-- Robert Preidt
WEDNESDAY, Jan. 16 (HealthDay News) -- As the popularity of
energy drinks has soared, so has the number of Americans seeking
treatment in hospital emergency rooms after consuming these highly
caffeinated beverages, federal health officials report.
Between 2007 and 2011, the number of ER visits more than doubled
from roughly 10,000 to almost 21,000. In 2011, 58 percent of these
ER visits involved energy drinks alone, while 42 percent also
included drug or alcohol use.
Most of these cases involved teens or young adults, although
there was an alarming spike in the number of people aged 40 and
older showing up in the ER after consuming these drinks, according
to the report from the U.S. Substance Abuse and Mental Health
Services Administration. Symptoms ranged from insomnia,
nervousness, headaches and fast heartbeats to seizures.
Energy drinks contain high amounts of caffeine that can
stimulate both the central nervous system and cardiovascular
system, experts note. Caffeine levels in energy drinks range from
about 80 milligrams (mg) to more than 500 mg in a can or bottle,
the report noted, while a 5-ounce cup of coffee contains 100 mg of
caffeine and a 12-ounce soda contains 50 mg of caffeine, the report
The beverages can also have other ingredients that may boost the
stimulant effects of caffeine, according to report.
Many doctors are concerned about the high levels of caffeine in
energy drinks, which can cause a major increase in heart rate and
drive up blood pressure, explained Dr. Suzanne Steinbaum, a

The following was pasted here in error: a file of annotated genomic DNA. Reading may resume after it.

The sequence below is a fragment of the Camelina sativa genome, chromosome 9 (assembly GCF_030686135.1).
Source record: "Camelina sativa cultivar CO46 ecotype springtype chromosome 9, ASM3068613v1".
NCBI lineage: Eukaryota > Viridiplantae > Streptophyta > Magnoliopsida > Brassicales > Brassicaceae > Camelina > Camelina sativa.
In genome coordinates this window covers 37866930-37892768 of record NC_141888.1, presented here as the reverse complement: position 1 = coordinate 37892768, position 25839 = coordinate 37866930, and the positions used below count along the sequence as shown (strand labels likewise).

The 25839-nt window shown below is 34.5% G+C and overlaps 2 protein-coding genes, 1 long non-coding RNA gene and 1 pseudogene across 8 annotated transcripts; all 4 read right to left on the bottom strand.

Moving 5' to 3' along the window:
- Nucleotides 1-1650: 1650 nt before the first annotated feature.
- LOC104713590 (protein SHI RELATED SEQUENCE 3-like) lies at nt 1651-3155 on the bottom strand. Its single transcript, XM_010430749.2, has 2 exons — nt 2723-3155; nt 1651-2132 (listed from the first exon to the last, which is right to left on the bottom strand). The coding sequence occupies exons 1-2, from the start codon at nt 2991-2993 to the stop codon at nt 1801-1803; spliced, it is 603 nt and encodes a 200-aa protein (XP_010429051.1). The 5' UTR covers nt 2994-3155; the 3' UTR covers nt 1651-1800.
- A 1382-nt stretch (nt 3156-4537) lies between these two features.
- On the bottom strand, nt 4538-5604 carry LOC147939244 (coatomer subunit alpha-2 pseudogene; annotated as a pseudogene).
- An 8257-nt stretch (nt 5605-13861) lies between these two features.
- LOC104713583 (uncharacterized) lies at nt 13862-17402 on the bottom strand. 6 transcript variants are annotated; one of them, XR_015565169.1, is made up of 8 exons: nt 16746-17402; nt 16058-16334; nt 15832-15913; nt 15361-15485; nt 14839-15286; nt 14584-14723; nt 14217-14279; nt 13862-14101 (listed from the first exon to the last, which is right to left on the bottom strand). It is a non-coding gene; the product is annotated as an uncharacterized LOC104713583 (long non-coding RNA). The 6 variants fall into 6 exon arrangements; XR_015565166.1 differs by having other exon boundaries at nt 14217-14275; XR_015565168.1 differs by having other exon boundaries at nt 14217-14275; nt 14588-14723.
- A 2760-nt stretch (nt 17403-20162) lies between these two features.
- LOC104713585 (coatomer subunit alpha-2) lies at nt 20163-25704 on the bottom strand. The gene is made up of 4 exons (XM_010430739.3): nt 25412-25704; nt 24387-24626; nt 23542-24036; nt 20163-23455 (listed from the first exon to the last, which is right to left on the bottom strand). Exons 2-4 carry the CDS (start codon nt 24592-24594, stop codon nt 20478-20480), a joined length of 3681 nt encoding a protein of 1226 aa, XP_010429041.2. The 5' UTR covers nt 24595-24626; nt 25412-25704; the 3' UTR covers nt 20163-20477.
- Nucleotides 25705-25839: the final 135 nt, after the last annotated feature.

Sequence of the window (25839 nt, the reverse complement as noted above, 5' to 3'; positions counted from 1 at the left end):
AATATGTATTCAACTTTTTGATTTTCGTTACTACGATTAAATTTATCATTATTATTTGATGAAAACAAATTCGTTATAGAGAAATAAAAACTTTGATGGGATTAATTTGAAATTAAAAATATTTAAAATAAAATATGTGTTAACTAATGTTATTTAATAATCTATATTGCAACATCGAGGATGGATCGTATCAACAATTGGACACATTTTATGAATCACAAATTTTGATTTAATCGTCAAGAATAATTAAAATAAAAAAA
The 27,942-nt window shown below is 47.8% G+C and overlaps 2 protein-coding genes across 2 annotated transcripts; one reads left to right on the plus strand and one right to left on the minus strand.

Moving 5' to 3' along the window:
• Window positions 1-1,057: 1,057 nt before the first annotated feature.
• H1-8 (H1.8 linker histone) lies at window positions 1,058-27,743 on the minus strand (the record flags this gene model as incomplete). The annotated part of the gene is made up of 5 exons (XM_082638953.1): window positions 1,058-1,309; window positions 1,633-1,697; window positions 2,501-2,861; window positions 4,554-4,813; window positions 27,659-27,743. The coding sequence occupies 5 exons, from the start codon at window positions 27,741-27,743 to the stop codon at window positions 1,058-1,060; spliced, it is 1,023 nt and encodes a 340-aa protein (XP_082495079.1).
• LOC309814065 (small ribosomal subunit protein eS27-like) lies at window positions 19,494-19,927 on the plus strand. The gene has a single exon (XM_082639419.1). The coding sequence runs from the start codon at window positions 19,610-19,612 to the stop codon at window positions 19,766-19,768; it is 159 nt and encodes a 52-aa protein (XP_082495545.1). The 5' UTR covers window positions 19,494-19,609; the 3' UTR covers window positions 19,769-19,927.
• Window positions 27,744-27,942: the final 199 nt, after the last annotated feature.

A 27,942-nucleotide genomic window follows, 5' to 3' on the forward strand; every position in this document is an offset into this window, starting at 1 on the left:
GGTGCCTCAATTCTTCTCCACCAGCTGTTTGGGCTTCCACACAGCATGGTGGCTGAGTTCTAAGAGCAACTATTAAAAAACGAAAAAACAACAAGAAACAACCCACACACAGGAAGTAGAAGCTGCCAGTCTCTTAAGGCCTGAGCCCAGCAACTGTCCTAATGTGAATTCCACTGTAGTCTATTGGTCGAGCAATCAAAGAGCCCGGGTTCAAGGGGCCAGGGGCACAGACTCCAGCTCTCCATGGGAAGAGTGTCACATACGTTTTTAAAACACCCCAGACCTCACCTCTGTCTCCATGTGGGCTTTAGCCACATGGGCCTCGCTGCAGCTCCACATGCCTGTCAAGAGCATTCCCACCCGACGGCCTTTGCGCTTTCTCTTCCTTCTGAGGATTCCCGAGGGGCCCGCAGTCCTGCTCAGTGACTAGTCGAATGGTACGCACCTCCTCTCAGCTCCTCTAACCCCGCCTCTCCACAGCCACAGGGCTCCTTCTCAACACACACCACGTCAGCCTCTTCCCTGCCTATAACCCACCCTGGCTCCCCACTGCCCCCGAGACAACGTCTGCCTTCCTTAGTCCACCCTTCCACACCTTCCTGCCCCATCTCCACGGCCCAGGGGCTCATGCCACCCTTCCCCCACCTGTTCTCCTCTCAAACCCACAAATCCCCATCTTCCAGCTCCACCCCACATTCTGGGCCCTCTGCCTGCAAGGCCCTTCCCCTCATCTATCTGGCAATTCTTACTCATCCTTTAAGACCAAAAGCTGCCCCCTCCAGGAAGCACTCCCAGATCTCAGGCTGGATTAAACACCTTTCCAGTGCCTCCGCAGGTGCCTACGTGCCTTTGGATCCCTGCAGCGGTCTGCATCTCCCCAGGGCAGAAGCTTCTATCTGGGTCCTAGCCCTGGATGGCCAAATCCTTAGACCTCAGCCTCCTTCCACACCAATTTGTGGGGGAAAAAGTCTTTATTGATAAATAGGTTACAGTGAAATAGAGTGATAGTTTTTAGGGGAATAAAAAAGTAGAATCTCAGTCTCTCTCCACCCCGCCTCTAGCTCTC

preventive cardiologist at Lenox Hill Hospital in New York
"In anyone who has any underlying heart condition, these two effects can be deadly," she told HealthDayrecently. "Know what you're drinking before you drink it."
Dr. Mary Claire O'Brien, a leading expert on energy drinks from
Wake Forest Baptist Medical Center in Winston Salem, N.C., had this
this to say about the findings.
"The issue is not the doubling of emergency department visits. That is the symptom," O'Brien said. "The 'disease' is the failure of the federal government to regulate energy drinks as beverages."
Adding to the problem is the fact that most consumers,
especially the young adults who are targeted by the makers of these
beverages, are not aware of the serious health risks involved, she
Meanwhile, the American Beverage Association took issue with the
report, which was released late last week.
"This report does not share information about the overall health of those who may have consumed energy drinks, or what symptoms brought them to the ER in the first place," the association said in a statement on its website. "In fact, it shows that 42 percent of the reported ER visits were by someone who had admitted to consuming alcohol or taking illegal substances or pharmaceuticals. However, there is no way to assess whether any of the remaining individuals chose not to report this fact, and the consumption of those substances along with energy drinks means the energy drinks may be irrelevant."
According to the report, pills were the most common drugs
combined with energy drinks (27 percent), with 9 percent of those
involving stimulants such as Adderall or Ritalin. About 10 percent
of the visits included the use of illicit drugs, with 5 percent
Males accounted for about two-thirds or more of energy
drink-related ER visits during the four years. Visits for both
males and females doubled between 2007 and 2011, from about 7,000
to nearly 15,000 visits for males and from nearly 3,000 to nearly
6,000 visits for females.
People aged 18 to 25 accounted for most of the energy
drink-related ED visits, followed by people aged 26 to 39. However,
the report found that visits by people aged 40 and older increased
279 percent over those four years, from nearly 1,400 to about
Concerns about energy drinks have been heightened following
reports last fall of 18 deaths possibly linked to the products, and
two U.S. senators want the U.S. Food and Drug Administration to
investigate the safety of these beverages, the
Associated Pressreported. The FDA said in a statement that
it will review the safety of energy drinks this spring, the wire
The U.S. National Library of Medicine has more about
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